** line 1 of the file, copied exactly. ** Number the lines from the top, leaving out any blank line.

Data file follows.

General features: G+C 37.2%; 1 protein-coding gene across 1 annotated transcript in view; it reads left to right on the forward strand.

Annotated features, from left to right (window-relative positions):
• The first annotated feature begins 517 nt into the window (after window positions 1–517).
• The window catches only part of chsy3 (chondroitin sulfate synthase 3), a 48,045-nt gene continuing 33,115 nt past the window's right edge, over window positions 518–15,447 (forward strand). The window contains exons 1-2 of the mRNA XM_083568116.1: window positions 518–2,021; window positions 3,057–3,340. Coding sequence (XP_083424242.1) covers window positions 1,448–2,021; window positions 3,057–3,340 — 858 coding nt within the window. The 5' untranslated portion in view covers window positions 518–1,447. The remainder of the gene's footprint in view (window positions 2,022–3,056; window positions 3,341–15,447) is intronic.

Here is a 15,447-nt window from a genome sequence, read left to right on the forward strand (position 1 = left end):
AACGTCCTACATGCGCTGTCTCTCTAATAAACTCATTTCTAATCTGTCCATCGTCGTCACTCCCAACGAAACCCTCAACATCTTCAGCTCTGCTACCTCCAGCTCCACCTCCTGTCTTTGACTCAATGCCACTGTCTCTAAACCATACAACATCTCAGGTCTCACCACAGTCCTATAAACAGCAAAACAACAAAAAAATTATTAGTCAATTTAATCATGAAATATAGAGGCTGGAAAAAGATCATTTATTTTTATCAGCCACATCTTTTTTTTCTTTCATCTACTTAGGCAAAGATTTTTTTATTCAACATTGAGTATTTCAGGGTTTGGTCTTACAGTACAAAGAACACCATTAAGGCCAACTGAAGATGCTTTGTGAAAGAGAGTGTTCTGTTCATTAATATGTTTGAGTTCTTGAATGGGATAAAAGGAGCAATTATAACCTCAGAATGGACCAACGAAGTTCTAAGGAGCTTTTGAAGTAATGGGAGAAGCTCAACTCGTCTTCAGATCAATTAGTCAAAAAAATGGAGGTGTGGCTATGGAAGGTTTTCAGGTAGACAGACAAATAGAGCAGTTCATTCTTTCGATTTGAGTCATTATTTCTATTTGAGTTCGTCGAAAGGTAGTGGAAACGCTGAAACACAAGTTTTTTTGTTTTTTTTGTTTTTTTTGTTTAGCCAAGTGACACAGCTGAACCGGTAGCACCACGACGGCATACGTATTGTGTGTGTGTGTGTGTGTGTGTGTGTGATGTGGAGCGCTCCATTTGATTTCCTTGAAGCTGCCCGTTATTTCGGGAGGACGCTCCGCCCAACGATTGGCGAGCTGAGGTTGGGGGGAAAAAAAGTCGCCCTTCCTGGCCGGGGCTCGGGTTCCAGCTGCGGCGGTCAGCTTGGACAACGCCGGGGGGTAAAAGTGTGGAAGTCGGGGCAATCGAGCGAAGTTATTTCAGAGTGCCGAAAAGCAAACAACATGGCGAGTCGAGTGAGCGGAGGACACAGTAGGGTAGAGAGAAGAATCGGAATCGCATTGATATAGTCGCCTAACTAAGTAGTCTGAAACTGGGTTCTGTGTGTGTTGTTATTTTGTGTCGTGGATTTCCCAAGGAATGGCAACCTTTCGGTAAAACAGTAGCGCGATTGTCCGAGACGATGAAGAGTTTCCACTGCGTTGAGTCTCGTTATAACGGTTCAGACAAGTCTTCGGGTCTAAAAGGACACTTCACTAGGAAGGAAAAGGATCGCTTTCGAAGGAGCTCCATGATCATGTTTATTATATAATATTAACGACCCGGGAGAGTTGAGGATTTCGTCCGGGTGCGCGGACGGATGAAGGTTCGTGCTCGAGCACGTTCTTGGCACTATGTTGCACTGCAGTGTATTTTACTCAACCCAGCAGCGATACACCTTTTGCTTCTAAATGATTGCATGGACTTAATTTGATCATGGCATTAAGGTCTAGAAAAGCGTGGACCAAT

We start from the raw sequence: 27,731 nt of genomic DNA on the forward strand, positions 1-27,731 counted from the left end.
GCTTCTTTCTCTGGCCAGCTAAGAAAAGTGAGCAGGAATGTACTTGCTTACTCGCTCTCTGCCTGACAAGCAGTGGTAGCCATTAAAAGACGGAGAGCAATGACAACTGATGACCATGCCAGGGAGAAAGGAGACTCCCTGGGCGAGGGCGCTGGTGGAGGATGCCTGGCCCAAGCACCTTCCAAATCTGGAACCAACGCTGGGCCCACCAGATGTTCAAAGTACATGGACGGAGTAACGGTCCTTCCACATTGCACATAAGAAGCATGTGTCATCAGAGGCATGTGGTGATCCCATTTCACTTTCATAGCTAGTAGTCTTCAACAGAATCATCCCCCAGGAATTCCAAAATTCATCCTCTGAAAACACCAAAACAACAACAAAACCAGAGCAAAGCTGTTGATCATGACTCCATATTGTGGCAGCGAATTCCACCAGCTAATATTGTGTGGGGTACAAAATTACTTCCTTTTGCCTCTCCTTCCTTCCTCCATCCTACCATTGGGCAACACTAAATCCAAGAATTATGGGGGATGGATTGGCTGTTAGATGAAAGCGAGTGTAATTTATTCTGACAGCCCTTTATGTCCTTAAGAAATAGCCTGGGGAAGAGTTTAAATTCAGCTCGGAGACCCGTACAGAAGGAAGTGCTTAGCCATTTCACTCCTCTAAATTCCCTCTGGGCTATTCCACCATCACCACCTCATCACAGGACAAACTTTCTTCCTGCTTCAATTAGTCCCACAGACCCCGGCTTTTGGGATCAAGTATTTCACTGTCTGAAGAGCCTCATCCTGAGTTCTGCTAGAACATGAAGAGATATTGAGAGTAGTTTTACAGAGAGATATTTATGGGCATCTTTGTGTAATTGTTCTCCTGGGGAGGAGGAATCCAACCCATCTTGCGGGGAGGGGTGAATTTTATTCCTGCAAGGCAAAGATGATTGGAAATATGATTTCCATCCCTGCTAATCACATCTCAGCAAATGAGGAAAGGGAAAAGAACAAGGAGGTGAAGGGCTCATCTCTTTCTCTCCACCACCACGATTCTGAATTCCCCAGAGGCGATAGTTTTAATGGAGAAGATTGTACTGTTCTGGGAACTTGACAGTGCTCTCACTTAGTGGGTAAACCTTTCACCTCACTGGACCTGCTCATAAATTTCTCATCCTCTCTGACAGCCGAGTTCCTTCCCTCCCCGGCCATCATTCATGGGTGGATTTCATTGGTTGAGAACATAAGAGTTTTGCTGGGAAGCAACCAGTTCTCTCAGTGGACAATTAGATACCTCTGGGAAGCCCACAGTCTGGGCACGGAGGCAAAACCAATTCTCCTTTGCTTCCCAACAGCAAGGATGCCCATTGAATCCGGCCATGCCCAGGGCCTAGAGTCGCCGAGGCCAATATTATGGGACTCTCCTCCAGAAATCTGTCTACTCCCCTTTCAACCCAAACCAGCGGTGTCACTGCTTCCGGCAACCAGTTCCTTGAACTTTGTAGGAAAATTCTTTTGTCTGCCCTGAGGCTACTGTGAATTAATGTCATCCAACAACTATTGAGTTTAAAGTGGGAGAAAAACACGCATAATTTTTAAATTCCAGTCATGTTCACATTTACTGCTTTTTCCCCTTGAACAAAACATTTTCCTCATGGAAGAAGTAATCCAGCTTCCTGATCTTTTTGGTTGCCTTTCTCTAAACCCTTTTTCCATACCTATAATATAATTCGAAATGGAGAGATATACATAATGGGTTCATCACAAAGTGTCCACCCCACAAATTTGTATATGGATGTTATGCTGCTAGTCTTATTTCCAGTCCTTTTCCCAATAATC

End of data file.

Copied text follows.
General features: G+C 37.2%; 1 protein-coding gene across 1 annotated transcript in view; it reads left to right on the forward strand.